Opinion: The Olympics have always been a political platform for global issues, and this year was no different

By Samaher AbuRabah, Staff Reporter

Elias Gonzalez

This year’s winter Olympics in Beijing gained a lot of attention — from the world’s excitement of the Games, to the pride citizens have for their countries, to a big political issue that stood out: China’s human rights violations.

The Chinese government has targeted the Xinjiang region’s mostly Muslim ethnic minorities with internment camps and surveillance as part of a campaign of forcible assimilation, according to the Wall Street Journal. The government’s justification for these actions is to “fight terrorism and protect national security.”

Some countries, including the United States, the United Kingdom, Canada, Australia, Belgium, Denmark, Estonia, India, Lithuania and Kosovo, condemned the actions of China by joining in a diplomatic boycott and refusing to send government officials to the opening ceremony.

But others made an effort to publicly stand with China. The president of Russia, Vladamir Putin, along with China’s President, Xi Jinping, made their opinions clear. In their eyes, the Olympics and politics have no reason to go hand-in-hand.

“Together we stand against the politicization of sport and demonstrative boycotts. We support the traditional Olympic values, above all, equality and fairness,” said Putin in a televised meeting about the Olympics on Feb 3.

But the Olympics have always been a platform for social and political change, and because of the efforts people have put into having their voices heard during an event that is viewed worldwide, many countries have shifted — culturally and politically.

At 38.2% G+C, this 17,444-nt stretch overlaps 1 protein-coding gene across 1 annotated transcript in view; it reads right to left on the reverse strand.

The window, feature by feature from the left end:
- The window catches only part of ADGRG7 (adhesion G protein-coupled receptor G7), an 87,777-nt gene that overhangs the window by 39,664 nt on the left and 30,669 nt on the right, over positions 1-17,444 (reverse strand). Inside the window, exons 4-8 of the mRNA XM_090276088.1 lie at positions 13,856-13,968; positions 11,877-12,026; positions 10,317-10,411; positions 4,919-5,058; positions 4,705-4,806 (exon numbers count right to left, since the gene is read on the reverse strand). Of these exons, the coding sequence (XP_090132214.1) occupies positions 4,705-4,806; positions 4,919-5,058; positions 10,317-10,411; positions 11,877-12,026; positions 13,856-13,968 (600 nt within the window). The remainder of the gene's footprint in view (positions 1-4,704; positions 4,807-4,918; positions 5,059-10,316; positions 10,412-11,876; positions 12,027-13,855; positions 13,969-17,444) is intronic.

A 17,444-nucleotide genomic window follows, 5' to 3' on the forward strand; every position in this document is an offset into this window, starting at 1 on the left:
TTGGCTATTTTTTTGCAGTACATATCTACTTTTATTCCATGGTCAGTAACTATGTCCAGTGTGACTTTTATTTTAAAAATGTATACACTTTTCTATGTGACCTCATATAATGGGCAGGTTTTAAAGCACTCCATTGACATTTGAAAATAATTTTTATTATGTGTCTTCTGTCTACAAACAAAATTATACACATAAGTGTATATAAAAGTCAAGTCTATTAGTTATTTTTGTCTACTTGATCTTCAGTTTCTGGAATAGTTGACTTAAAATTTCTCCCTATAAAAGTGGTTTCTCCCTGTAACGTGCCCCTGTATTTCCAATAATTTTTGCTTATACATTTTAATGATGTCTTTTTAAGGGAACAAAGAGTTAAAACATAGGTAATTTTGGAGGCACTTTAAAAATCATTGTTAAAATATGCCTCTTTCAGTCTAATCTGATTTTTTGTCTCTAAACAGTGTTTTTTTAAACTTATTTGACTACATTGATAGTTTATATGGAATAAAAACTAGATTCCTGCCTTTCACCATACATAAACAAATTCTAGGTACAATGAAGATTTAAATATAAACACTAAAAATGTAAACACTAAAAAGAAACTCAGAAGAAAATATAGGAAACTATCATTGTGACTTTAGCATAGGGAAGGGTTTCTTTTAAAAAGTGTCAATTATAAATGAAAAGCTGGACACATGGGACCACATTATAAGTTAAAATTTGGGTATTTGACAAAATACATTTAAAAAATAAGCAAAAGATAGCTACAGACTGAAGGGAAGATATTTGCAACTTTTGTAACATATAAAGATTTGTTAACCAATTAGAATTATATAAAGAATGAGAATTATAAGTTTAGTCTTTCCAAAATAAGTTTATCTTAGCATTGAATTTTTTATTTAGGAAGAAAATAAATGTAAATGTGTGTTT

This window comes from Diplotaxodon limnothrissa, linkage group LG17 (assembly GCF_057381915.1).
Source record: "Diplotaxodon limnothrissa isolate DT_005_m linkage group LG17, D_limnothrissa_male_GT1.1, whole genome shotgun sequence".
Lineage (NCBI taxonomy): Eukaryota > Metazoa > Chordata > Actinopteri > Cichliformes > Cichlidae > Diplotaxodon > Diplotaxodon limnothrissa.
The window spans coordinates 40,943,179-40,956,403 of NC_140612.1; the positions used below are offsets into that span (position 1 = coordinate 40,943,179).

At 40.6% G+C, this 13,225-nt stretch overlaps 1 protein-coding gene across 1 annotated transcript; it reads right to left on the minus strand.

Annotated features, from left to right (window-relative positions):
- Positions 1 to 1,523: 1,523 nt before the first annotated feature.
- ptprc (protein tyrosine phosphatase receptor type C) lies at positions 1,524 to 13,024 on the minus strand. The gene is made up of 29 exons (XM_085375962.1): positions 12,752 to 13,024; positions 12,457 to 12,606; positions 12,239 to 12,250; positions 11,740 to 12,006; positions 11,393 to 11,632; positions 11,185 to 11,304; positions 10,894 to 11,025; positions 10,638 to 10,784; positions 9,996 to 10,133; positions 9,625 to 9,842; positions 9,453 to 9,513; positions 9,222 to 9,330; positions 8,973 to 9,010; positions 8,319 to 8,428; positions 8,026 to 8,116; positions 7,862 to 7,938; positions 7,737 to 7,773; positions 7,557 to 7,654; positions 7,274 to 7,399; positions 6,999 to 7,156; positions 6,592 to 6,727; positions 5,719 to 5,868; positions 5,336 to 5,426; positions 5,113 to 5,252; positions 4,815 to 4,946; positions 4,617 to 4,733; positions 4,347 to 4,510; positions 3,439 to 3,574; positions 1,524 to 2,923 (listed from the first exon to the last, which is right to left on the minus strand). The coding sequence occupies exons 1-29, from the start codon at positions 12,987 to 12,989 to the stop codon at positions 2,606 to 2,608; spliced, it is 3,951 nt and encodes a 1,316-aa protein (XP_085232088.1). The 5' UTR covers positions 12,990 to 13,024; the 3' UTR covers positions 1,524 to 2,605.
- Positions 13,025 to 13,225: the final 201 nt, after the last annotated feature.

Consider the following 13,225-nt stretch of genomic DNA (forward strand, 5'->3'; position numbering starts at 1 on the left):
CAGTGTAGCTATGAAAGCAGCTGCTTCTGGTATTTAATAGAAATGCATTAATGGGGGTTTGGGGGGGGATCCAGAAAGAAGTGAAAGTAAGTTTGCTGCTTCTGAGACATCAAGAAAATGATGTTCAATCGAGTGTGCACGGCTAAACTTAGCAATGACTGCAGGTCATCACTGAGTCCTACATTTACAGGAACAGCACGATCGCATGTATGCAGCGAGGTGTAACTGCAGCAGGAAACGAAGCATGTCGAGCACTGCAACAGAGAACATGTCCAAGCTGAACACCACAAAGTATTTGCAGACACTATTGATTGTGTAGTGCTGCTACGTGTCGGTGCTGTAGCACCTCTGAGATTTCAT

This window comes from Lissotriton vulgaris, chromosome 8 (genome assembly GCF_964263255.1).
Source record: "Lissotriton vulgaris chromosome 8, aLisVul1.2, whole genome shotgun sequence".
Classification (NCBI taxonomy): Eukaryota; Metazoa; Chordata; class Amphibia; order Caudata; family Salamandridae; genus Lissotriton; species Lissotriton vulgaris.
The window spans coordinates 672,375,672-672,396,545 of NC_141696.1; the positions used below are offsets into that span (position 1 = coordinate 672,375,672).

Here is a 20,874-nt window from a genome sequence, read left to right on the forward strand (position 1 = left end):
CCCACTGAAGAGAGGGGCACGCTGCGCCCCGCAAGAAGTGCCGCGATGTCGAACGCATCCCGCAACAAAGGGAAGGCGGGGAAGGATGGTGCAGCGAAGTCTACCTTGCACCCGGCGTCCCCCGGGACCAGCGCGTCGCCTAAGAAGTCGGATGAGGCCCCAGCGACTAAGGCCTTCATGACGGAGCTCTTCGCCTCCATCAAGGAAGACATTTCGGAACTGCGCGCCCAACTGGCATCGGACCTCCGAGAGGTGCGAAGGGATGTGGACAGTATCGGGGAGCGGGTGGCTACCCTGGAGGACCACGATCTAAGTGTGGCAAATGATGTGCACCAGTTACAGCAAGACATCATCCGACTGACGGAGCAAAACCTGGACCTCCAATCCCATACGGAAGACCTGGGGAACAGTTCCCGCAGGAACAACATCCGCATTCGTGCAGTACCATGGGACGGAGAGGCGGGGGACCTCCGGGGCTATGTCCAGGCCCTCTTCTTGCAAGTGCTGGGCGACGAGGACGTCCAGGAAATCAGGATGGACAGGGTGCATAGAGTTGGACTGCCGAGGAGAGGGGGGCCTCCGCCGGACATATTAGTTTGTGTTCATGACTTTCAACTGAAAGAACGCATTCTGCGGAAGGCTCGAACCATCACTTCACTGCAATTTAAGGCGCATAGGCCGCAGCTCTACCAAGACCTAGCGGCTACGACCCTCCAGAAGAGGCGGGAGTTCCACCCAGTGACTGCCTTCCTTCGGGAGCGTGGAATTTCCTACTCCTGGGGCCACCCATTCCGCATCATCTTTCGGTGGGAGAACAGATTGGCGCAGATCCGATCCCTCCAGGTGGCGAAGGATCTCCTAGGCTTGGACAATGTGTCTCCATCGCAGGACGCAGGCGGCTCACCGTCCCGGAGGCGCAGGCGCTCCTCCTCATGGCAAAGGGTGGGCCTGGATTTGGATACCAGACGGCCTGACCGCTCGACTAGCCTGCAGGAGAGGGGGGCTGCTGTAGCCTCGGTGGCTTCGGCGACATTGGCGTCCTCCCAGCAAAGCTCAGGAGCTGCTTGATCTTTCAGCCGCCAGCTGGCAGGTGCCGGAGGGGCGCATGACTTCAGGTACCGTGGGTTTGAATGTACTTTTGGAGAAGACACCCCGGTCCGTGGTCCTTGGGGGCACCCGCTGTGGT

While a handful of nations boycotted the Olympics for various reasons at earlier Games, the first major boycott of an Olympics came in 1976 when about 30 mostly African nations sat out of the Montreal Games, protesting New Zealand’s rugby team touring apartheid South Africa, according to the New York Times. Twenty‐two African nations, along with Taiwan, Iraq and Sri Lanka, were absent from the opening ceremony of the Montreal Olympic Games.

In 1968, Mexico held the Olympic Games, but not without protest from its citizens.

Ten days before the Games started, students protested the Mexican government’s funding for the Olympics. Students wanted those funds to be used for social programs to aid the development of communities instead. They gathered in the Plaza of Three Cultures, and army officials fired their weapons. In this protest, more than 200 protesters were killed and about 1,000 were injured.

Additionally, American politics were put in the spotlight during the Mexico City Games. According to Britannica, U.S. sprinters Tommie Smith and John Carlos protested America’s treatment of Black citizens during the men’s 200-meter award ceremony.

Smith and Carlos stood barefoot, with their heads bowed and raised a single fist while wearing black gloves during the national anthem. The American sprinters and second-place winner Peter Norman from Australia wore human rights badges. Because of this political statement, Smith and Carlos were banned by the IOC and the U.S. Olympic Committee.

Politics have become a constant part of the Olympic Games, so saying the Olympics are no place for politics would be incorrect. The Games have always been a platform for political change and awareness, and this year was no different.

China tried to dismiss the claims of their human rights violations against Uyghurs by making Dinigeer Yilamujiang, a Uyghur cross-country skier, the face of the Beijing Olympics, having her carry the Olympic torch during the opening ceremony on Feb 4.

Multiple political issues aid the decisions of countries to stand with or against the Olympics, and there is no way to say traditional Olympic values exclude political issues. For every Olympic year, there have been politics involved in one way or another, and this year’s political involvement should not be ignored under the disguise of world peace and friendly competition.